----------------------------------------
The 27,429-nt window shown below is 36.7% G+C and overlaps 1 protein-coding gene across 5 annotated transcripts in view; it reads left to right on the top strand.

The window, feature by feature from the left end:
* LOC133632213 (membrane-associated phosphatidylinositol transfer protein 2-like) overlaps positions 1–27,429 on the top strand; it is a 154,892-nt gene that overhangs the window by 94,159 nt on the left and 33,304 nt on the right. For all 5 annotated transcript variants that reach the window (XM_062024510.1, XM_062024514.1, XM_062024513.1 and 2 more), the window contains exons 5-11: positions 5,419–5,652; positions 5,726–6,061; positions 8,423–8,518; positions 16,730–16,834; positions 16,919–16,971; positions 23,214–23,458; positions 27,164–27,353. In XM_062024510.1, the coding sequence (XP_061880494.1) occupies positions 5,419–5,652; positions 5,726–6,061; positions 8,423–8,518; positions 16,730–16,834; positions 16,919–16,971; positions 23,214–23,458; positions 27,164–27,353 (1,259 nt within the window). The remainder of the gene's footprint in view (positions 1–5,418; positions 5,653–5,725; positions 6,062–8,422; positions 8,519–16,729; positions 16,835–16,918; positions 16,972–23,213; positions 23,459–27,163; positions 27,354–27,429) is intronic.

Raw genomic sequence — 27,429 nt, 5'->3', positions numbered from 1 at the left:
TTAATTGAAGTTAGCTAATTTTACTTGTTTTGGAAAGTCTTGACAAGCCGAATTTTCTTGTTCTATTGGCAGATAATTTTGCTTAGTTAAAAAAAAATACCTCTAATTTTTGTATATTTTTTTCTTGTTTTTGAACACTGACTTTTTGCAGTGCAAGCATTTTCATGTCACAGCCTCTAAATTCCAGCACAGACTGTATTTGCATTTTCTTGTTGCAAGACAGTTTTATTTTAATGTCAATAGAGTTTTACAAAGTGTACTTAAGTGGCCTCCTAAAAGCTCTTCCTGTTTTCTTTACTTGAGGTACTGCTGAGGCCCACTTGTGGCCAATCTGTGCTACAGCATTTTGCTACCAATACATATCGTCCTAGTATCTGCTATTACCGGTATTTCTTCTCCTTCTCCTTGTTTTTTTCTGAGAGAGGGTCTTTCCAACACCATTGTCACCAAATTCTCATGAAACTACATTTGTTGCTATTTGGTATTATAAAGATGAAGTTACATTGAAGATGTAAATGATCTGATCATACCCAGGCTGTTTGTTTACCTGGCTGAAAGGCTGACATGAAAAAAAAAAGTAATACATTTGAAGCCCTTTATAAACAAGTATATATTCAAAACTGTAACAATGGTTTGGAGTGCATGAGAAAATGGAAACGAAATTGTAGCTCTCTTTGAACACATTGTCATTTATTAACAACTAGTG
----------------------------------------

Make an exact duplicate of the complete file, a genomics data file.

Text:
The 27,429-nt window shown below is 36.7% G+C and overlaps 1 protein-coding gene across 5 annotated transcripts in view; it reads left to right on the top strand.

The window, feature by feature from the left end:
* LOC133632213 (membrane-associated phosphatidylinositol transfer protein 2-like) overlaps positions 1–27,429 on the top strand; it is a 154,892-nt gene that overhangs the window by 94,159 nt on the left and 33,304 nt on the right. For all 5 annotated transcript variants that reach the window (XM_062024510.1, XM_062024514.1, XM_062024513.1 and 2 more), the window contains exons 5-11: positions 5,419–5,652; positions 5,726–6,061; positions 8,423–8,518; positions 16,730–16,834; positions 16,919–16,971; positions 23,214–23,458; positions 27,164–27,353. In XM_062024510.1, the coding sequence (XP_061880494.1) occupies positions 5,419–5,652; positions 5,726–6,061; positions 8,423–8,518; positions 16,730–16,834; positions 16,919–16,971; positions 23,214–23,458; positions 27,164–27,353 (1,259 nt within the window). The remainder of the gene's footprint in view (positions 1–5,418; positions 5,653–5,725; positions 6,062–8,422; positions 8,519–16,729; positions 16,835–16,918; positions 16,972–23,213; positions 23,459–27,163; positions 27,354–27,429) is intronic.

Raw genomic sequence — 27,429 nt, 5'->3', positions numbered from 1 at the left:
TTAATTGAAGTTAGCTAATTTTACTTGTTTTGGAAAGTCTTGACAAGCCGAATTTTCTTGTTCTATTGGCAGATAATTTTGCTTAGTTAAAAAAAAATACCTCTAATTTTTGTATATTTTTTTCTTGTTTTTGAACACTGACTTTTTGCAGTGCAAGCATTTTCATGTCACAGCCTCTAAATTCCAGCACAGACTGTATTTGCATTTTCTTGTTGCAAGACAGTTTTATTTTAATGTCAATAGAGTTTTACAAAGTGTACTTAAGTGGCCTCCTAAAAGCTCTTCCTGTTTTCTTTACTTGAGGTACTGCTGAGGCCCACTTGTGGCCAATCTGTGCTACAGCATTTTGCTACCAATACATATCGTCCTAGTATCTGCTATTACCGGTATTTCTTCTCCTTCTCCTTGTTTTTTTCTGAGAGAGGGTCTTTCCAACACCATTGTCACCAAATTCTCATGAAACTACATTTGTTGCTATTTGGTATTATAAAGATGAAGTTACATTGAAGATGTAAATGATCTGATCATACCCAGGCTGTTTGTTTACCTGGCTGAAAGGCTGACATGAAAAAAAAAAGTAATACATTTGAAGCCCTTTATAAACAAGTATATATTCAAAACTGTAACAATGGTTTGGAGTGCATGAGAAAATGGAAACGAAATTGTAGCTCTCTTTGAACACATTGTCATTTATTAACAACTAGTG